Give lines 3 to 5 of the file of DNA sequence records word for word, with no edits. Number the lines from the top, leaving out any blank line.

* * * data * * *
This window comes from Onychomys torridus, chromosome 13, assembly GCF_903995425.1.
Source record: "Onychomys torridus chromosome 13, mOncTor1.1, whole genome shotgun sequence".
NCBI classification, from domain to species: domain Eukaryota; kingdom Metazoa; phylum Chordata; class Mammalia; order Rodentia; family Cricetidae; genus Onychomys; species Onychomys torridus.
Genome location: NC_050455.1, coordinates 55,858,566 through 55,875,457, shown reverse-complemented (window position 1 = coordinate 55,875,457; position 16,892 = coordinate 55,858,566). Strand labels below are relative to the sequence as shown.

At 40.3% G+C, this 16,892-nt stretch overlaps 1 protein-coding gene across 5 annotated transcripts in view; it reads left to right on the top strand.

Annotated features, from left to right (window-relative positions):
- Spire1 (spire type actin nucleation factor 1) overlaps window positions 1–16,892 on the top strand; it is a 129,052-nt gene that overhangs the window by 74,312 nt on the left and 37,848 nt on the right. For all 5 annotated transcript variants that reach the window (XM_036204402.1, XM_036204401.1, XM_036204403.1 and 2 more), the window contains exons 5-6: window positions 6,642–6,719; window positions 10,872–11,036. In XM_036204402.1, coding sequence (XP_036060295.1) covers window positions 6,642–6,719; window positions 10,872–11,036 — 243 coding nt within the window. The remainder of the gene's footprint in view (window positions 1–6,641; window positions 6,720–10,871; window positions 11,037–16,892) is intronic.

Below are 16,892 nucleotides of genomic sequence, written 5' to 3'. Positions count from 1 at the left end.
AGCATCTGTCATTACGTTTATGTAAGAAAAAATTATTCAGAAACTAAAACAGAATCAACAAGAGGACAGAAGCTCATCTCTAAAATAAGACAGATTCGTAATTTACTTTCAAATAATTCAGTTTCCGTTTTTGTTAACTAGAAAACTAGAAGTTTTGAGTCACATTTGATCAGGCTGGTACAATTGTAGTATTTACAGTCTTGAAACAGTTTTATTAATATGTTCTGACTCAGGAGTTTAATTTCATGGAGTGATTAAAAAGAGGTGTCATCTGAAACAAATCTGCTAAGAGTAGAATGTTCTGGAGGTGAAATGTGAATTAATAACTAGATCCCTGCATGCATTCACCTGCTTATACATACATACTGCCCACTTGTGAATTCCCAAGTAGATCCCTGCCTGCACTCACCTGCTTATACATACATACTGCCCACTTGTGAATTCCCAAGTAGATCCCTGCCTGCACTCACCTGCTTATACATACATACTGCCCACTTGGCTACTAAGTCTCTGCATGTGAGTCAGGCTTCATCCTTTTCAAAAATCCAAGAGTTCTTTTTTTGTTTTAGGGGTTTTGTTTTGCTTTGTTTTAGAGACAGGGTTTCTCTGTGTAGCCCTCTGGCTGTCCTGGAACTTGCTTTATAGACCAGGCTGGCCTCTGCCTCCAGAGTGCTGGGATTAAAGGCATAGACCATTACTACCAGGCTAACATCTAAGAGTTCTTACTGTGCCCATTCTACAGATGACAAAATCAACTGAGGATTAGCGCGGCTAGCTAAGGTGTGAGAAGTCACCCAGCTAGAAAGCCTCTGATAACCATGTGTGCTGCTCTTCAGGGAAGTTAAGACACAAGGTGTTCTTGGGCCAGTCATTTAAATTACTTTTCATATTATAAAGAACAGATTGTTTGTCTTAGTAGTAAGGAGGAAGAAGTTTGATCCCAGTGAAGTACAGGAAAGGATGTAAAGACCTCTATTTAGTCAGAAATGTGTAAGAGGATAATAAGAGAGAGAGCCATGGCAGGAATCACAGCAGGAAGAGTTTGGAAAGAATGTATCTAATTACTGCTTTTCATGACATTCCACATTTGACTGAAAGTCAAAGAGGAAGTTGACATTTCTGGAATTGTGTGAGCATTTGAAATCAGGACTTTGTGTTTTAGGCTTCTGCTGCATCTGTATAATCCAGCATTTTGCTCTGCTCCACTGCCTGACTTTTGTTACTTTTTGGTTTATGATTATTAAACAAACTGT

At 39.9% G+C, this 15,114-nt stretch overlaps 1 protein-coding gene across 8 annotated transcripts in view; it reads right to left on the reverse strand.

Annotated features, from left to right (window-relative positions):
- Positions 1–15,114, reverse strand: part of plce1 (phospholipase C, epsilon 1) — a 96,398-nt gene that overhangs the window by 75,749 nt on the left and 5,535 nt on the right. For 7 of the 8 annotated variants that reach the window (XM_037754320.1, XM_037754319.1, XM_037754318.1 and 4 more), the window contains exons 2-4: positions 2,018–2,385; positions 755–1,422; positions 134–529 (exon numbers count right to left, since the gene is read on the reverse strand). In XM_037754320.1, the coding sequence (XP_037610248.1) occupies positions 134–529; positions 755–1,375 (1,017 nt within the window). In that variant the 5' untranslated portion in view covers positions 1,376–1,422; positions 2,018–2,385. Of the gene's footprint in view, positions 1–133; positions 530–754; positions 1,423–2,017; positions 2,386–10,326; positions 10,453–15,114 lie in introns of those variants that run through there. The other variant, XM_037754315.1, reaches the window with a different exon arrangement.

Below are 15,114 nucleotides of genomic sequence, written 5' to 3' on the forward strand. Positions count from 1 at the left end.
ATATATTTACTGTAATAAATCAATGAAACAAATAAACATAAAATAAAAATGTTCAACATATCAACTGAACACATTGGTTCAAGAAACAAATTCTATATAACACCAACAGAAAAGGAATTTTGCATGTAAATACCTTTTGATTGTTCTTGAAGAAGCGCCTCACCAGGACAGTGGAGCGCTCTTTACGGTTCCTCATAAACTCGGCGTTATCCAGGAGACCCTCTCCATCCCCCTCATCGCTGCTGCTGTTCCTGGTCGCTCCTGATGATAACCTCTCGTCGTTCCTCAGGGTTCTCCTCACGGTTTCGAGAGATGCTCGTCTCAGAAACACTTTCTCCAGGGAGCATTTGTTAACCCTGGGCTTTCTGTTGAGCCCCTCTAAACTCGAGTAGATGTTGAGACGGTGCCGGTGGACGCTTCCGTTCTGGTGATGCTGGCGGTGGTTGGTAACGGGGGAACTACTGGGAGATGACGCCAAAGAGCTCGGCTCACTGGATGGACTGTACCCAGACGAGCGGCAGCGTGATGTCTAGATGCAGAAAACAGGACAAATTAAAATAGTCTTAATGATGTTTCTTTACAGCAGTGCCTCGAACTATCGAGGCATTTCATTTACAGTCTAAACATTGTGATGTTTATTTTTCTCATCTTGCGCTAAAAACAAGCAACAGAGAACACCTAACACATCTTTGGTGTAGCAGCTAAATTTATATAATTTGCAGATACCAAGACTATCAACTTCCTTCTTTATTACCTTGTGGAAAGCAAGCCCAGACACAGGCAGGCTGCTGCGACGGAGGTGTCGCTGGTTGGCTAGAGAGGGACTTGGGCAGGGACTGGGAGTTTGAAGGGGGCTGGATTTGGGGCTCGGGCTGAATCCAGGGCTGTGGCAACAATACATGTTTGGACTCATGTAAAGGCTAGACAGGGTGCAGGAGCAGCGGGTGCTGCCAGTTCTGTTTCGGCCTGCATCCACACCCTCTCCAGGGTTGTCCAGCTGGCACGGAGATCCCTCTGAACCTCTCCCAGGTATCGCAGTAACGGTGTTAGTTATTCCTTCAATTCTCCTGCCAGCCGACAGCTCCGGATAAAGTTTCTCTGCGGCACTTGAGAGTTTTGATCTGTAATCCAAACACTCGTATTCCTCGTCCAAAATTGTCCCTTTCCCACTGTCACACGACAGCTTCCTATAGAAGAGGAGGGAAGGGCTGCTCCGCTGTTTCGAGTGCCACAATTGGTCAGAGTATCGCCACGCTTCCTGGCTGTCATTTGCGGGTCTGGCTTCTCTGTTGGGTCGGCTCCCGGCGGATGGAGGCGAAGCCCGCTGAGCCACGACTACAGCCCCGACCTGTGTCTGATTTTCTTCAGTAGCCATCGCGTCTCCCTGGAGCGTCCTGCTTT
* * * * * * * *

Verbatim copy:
NCBI classification, from domain to species: domain Eukaryota; kingdom Metazoa; phylum Chordata; class Mammalia; order Rodentia; family Cricetidae; genus Onychomys; species Onychomys torridus.
Genome location: NC_050455.1, coordinates 55,858,566 through 55,875,457, shown reverse-complemented (window position 1 = coordinate 55,875,457; position 16,892 = coordinate 55,858,566). Strand labels below are relative to the sequence as shown.

At 40.3% G+C, this 16,892-nt stretch overlaps 1 protein-coding gene across 5 annotated transcripts in view; it reads left to right on the top strand.